Including changes in dyspnea after inpatient rehabilitation improves prediction models of exacerbations in COPD

Publication date: Available online 30 June 2018
Source:Respiratory Medicine
Author(s): Schuler Michael, Wittmann Michael, Faller Hermann, Schultz Konrad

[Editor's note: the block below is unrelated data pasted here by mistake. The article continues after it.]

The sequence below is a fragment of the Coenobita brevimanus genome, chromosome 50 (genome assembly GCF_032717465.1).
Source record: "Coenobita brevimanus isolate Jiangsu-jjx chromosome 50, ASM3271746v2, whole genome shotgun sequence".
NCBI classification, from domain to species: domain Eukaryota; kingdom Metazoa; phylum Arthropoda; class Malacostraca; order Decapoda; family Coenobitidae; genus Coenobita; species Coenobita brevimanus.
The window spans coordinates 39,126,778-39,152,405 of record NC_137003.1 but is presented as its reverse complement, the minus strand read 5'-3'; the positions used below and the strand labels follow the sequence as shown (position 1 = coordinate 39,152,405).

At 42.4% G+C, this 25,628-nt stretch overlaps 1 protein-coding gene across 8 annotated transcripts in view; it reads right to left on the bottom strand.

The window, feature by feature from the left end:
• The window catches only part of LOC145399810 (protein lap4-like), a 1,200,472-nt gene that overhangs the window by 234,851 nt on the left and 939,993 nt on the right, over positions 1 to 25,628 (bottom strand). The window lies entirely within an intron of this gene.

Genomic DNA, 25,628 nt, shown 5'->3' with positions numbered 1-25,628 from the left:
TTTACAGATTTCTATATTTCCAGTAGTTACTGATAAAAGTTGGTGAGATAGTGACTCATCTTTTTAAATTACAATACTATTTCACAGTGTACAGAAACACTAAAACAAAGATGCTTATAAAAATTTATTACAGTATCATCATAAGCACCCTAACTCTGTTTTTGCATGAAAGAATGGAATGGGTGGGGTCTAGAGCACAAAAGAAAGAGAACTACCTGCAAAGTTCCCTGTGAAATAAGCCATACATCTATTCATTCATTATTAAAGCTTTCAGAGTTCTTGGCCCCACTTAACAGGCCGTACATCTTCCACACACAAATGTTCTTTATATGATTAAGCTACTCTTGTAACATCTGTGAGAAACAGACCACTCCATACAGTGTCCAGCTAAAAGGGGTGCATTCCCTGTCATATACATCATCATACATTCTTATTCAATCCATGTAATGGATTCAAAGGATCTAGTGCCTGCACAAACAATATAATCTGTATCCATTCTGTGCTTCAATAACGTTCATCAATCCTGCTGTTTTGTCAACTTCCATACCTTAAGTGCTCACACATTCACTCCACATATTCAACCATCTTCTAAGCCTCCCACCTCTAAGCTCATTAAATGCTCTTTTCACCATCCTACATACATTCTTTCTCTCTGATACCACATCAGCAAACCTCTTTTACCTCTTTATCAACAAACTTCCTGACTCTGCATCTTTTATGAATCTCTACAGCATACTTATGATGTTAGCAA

BackgroundReducing the probability of future exacerbations is one of the main goals of pulmonary rehabilitation (PR) in COPD. Recent studies identified predictors of future exacerbations. However, PR might alter both predictors and number of exacerbations.ObjectivesThis secondary analysis examined which predictors assessed at both the beginning and the end of PR predict the risk of moderate (i.e. use of cortisone and/or antibiotics) and severe (hospitalization) exacerbations in the year after PR.MethodsA total of n = 383 COPD patients (34.7% female, mean age = 57.8 years (SD = 7.1), mean FEV1%pred = 51.0 (SD = 14.9)) who attended a 3-week inpatient PR were included. Number of moderate and severe exacerbations were assessed one year after PR (T2) via questionnaires. Potential predictors were assessed at the beginning (T0) and the end (T1) of PR. Negative binomial regression models were used.ResultsThe mean numbers of severe (Ms)/moderate (Mm) exacerbations in the year after PR (Ms,t2 = 0.19; Mm, t2 = 1.07) was reduced compared to the numbers of exacerbations in the year before PR (Ms,t1 = 0.50, p < 0.001; Mm,t1 = 1.21, p = 0.051). Previous exacerbations, retirement, change in dyspnea (for severe exacerbations) and dyspnea at T1 (for moderate exacerbations) were identified as significant predictors.ConclusionsPR might alter associations between predictors and future exacerbations. Dyspnea at the end of PR or change in dyspnea are better predictors than dyspnea at the beginning of PR.